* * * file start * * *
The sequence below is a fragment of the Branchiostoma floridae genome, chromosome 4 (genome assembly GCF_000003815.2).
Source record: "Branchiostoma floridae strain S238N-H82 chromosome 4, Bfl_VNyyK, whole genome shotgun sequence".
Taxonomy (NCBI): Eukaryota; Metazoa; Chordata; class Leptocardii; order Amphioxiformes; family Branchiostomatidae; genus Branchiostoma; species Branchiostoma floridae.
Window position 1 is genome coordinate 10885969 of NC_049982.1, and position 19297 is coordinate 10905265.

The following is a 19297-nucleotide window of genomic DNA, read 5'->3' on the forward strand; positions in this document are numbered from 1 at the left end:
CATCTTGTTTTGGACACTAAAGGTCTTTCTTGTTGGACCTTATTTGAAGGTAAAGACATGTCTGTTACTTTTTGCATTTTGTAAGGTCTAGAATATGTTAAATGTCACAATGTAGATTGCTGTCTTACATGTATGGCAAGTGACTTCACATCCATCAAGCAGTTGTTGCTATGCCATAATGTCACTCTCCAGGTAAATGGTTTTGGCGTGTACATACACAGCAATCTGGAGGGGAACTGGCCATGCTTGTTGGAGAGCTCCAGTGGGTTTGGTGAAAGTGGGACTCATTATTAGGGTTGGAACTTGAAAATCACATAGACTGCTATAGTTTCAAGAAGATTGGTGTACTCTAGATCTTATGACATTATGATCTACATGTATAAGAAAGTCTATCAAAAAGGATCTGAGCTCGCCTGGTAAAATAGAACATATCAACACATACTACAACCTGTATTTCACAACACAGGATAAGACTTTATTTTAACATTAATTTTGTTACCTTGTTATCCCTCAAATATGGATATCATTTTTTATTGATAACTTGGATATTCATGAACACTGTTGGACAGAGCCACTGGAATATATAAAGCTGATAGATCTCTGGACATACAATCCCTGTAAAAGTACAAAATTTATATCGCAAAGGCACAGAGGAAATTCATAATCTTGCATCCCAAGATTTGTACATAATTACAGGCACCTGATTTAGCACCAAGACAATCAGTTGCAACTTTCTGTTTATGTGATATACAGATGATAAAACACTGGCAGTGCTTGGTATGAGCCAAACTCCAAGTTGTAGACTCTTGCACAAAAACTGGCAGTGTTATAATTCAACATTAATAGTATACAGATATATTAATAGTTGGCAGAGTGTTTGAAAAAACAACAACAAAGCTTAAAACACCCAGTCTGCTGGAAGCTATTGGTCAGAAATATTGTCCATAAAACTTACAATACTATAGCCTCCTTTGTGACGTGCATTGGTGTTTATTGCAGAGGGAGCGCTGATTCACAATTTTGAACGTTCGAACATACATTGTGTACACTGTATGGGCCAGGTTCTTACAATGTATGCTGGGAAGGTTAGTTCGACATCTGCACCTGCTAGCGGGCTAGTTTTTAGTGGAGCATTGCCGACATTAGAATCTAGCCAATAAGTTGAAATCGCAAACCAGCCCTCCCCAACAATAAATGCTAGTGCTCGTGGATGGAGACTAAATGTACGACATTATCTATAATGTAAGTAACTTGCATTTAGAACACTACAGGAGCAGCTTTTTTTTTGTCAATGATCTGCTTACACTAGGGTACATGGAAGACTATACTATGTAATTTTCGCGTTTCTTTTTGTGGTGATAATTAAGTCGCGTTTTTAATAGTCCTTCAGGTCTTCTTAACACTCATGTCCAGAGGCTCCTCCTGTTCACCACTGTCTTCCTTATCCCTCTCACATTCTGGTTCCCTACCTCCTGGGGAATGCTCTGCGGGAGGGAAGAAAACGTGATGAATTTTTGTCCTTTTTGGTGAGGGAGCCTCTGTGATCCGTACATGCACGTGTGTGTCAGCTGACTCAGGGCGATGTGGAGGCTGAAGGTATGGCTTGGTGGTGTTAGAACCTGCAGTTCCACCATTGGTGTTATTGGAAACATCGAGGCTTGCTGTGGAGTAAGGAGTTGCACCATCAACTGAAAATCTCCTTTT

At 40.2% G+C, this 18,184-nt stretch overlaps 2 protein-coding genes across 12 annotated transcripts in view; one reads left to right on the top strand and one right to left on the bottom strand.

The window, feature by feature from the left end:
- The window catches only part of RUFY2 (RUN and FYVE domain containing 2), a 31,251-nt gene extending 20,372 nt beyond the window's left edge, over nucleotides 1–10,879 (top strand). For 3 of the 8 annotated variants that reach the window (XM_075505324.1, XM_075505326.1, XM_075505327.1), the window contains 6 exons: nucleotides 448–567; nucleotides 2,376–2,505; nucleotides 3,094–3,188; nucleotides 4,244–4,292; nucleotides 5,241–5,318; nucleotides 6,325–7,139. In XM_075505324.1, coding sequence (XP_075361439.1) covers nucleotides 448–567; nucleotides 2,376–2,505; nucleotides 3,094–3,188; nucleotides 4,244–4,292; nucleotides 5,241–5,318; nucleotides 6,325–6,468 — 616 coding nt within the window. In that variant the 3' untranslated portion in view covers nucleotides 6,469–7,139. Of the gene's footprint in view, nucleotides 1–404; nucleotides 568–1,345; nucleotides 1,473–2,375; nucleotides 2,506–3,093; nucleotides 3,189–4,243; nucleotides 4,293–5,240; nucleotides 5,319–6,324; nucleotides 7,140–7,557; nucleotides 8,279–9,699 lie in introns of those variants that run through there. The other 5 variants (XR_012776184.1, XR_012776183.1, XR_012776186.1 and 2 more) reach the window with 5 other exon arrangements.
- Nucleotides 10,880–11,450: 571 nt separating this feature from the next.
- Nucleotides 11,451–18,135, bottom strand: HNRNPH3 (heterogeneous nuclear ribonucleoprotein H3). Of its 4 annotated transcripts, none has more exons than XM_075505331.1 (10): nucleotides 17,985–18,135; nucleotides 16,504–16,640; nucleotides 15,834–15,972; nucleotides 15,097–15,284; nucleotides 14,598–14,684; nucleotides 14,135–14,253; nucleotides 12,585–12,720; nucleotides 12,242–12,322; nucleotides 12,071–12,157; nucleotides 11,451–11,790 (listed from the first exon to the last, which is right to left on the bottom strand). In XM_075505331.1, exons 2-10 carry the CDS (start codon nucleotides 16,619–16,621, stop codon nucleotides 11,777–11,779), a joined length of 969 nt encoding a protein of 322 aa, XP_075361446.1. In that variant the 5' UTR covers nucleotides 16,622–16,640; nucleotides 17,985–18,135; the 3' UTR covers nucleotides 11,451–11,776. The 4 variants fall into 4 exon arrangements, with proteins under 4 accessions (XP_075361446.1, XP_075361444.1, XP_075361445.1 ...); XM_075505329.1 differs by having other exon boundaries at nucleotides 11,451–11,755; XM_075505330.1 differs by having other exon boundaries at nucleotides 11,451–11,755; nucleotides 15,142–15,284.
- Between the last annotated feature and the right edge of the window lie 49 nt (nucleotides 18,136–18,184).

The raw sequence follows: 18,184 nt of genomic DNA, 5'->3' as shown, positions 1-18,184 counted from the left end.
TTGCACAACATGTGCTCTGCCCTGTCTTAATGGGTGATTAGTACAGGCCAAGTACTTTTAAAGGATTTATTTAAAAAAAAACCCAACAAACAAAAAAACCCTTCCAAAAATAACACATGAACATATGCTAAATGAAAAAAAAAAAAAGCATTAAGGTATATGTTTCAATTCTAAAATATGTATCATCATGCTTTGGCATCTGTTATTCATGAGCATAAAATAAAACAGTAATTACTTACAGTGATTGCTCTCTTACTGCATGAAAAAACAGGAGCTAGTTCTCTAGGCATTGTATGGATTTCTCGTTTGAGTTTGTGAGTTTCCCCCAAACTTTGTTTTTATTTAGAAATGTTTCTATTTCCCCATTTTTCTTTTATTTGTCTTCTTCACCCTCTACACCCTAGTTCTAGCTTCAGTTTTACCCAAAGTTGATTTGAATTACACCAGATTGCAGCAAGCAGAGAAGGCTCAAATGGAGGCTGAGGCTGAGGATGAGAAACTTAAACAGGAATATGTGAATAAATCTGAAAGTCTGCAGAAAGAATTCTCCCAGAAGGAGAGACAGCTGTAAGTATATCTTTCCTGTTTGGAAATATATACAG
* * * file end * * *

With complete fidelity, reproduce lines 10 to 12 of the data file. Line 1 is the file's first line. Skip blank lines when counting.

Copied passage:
- Nucleotides 10,880–11,450: 571 nt separating this feature from the next.
- Nucleotides 11,451–18,135, bottom strand: HNRNPH3 (heterogeneous nuclear ribonucleoprotein H3). Of its 4 annotated transcripts, none has more exons than XM_075505331.1 (10): nucleotides 17,985–18,135; nucleotides 16,504–16,640; nucleotides 15,834–15,972; nucleotides 15,097–15,284; nucleotides 14,598–14,684; nucleotides 14,135–14,253; nucleotides 12,585–12,720; nucleotides 12,242–12,322; nucleotides 12,071–12,157; nucleotides 11,451–11,790 (listed from the first exon to the last, which is right to left on the bottom strand). In XM_075505331.1, exons 2-10 carry the CDS (start codon nucleotides 16,619–16,621, stop codon nucleotides 11,777–11,779), a joined length of 969 nt encoding a protein of 322 aa, XP_075361446.1. In that variant the 5' UTR covers nucleotides 16,622–16,640; nucleotides 17,985–18,135; the 3' UTR covers nucleotides 11,451–11,776. The 4 variants fall into 4 exon arrangements, with proteins under 4 accessions (XP_075361446.1, XP_075361444.1, XP_075361445.1 ...); XM_075505329.1 differs by having other exon boundaries at nucleotides 11,451–11,755; XM_075505330.1 differs by having other exon boundaries at nucleotides 11,451–11,755; nucleotides 15,142–15,284.
- Between the last annotated feature and the right edge of the window lie 49 nt (nucleotides 18,136–18,184).